Neighbor's Dangerous Dog
Need some advice/direction/resources....
(I am in Virginia)
Situation: My son was playing at the neighbors house on Thursday with their boys (similiarly aged, ~9 y/o) While they were playing, they began playing with the neighbors 90lbs German Shepherd. In the course of playing, my son (48lbs) was bit by the dog (twice), nearly tearing off his ear and inflicted an additional laceration and puncture on the back of his head. In total: 32 stitches and 3 staples (we have pictures)
We've got the ER visit done, sked follow-up with plastic surgeon, etc...and have begun a search for a lawyer (as plastic surgery is not cheap and I work for the Gov't--can anyone say TRI(not to)CARE?
Additional information: In January, this same German Shepherd attacked our Lab when the Lab was 12 weeks old, causing a puncture mark on the neck, and causing me to take the Lab to the Vet ER. A few weeks later, we discovered the G-S on our deck with our dog cornered (no barking, biting, but I think we got there just in time).
County Animal Control said their hands are tied since the bite happened on the dog owners property....yet they only interviewed the dog owners, not my son.
Question: Can anyone point me to resources/case law that will allow me to justifiably greet said dog with 165gr of JHP love if he comes onto our property with our dog and familiy members? He has already demonstrated he is a threat to humans and animals...do I have to retreat to my house, thus enabling the dog to control whether my kids play outside or not? Could I be subject to an animal cruelty charge?? Bueller? Bueller?
(FWIW, my dog is contained with an electronic fence and never/cannot leave our property.)
Mike in VA
Sorry about your son thats Pretty bad bites.
Im not sure the laws in your area but usually if the animal is attacking you can shoot it .
in california the dog if its known to bite has to be on a chain kennel ect.. if known to bite hence the fact you are responsable for the welfare for folks that are lawfully on your property other than that i dont know much i am how ever sorry for yours and your sons suffering hope every thing turns right my son was dog bit at one time
Might be time to talk to your local LE and ask what you can do to protect your family against a threatening animal without breaking the law. More than likely they will frown on discharging a firearm in city / town limits. I can tell you that OC spray will chase him off and should not get you in trouble if it's legal where you are. What is with the owner? If that had been my dog he would be down already. A dog that size that tears into a playing kid is too dangerous (or poorly trained and socialized) to keep.
Sorry to hear of your problems. With all of the expenses you have incured, i would see about sueing the neighbor personally.nothing gets someone's attention quicker than hitting them in the wallet. As always ,document , document , document. I don't know what the civil statutes are where you live, but enough documentation showing that the dog is a threat will definitley help you out in court if you have to put the dog down , especially if you take it out on your property.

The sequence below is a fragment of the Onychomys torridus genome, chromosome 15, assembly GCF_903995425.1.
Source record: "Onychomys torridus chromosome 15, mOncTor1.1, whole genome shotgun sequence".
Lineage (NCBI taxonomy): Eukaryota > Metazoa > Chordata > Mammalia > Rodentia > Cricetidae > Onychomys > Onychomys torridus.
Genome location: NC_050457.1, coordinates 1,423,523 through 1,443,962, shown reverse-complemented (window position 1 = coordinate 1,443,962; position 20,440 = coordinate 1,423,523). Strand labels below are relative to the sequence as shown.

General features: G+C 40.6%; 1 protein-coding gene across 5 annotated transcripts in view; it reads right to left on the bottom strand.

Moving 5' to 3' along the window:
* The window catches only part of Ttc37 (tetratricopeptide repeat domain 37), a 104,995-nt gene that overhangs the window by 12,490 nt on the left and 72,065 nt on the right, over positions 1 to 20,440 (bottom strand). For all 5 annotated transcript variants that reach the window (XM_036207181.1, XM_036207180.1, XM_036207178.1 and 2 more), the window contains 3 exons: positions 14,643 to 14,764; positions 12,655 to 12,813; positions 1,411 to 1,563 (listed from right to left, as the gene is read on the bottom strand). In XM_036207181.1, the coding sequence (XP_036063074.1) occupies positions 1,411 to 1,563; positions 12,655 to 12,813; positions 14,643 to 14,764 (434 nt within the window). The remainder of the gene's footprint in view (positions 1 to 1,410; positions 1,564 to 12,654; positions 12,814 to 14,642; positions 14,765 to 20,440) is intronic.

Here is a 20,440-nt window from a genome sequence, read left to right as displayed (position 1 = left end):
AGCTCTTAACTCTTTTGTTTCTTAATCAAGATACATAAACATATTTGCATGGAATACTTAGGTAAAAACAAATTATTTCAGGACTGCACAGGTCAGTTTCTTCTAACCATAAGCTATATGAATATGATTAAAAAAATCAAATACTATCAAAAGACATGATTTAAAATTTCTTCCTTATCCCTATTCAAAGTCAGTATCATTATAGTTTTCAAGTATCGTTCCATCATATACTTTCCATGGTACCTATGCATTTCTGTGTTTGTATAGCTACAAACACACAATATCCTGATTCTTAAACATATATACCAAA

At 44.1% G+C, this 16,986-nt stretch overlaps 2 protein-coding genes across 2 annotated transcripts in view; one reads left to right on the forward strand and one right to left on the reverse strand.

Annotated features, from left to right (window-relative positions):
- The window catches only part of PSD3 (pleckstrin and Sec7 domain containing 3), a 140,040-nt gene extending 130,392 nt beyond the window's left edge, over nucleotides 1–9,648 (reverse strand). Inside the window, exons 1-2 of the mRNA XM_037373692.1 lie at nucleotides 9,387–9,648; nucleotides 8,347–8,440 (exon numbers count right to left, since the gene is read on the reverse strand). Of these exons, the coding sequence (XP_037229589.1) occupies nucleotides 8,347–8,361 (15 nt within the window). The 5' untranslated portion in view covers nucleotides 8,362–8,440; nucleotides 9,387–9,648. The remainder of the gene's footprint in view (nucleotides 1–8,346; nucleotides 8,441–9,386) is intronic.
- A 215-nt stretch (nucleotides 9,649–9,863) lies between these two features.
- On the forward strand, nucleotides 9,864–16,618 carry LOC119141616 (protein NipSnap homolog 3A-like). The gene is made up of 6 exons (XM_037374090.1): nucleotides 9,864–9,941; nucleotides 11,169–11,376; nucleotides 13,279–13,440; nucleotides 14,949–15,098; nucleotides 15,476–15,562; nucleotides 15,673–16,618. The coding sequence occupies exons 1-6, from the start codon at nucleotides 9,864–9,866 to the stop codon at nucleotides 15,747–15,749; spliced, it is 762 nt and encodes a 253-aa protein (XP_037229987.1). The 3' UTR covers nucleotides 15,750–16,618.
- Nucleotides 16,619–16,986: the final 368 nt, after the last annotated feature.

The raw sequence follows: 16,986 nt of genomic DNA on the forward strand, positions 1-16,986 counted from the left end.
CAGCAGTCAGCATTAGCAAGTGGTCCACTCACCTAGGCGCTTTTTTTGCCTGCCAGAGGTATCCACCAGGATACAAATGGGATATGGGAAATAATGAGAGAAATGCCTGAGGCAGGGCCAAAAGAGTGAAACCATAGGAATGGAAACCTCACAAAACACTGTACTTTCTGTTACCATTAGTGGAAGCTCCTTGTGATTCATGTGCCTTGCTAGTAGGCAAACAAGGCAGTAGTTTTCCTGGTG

First, I am sorry to hear about what happened to your son. And dog.
I also agree that using a firearm will get you in trouble... unfortunately, instead of him. If I were in your situation, I would contact LE and an attorney as stated before.
I love dogs (but I love my family and my dogs more), but in the meantime you have to do something to protect your family. Any less-than-lethal mathods should be applied: Pepper spray (as suggested) should work well and the dog will remember; BBs work well too -- and the dog will definately remember that; and high-pressure hose will intimidate some dogs too.
You can do what a friend of mine did to get rid of pesky dogs terrorizing his property. Buy several chickens and start raising them on your property. If the dog were to ever get on your property, in CA you are legally allowed to kill that animal on the basis that he is destroying your livestock (at least to my knowledge). My friend shot a dalmation that way and the LEO told them it was a clean shoot because he was protecting his livestock. Definetely check the laws in your state if your considering taking it to this level.
Did you know your son was at the house playing with this same dog that twice attacked your dog?
I would continue up the chain until somebody with some pull hears your story. Go to the local paper....maybe the media can do something positive for a change and stir people up enough to jump in your corner.
Sorry to hear your son was attacked and injured.
Dogs are property in VA, so the ticket for destruction of property on the dog probably isn't to bad. However depending on the distance to your house or any other house and whether or not you are in city limits could significantly complicate things. Shooting at, near or from an occupied dwelling, shooting in the streets and or discharge of a firearm within city limits. Those would all apply if it was not a justified case of self defense. Also keep in mind that since your dog is also property you are not allowed to use deadly force to defend it either. So their dog attacking your dog isn't enough. There would also likely be a civil proceeding on their part after you shot their dog. Depending on where you live etc. you could wind up rather poor or walking away. All depends on the jury that day. Also remember that air guns (aka BB guns) are treated as firearms under code, so shooting the dog with any of those could net you the same charges.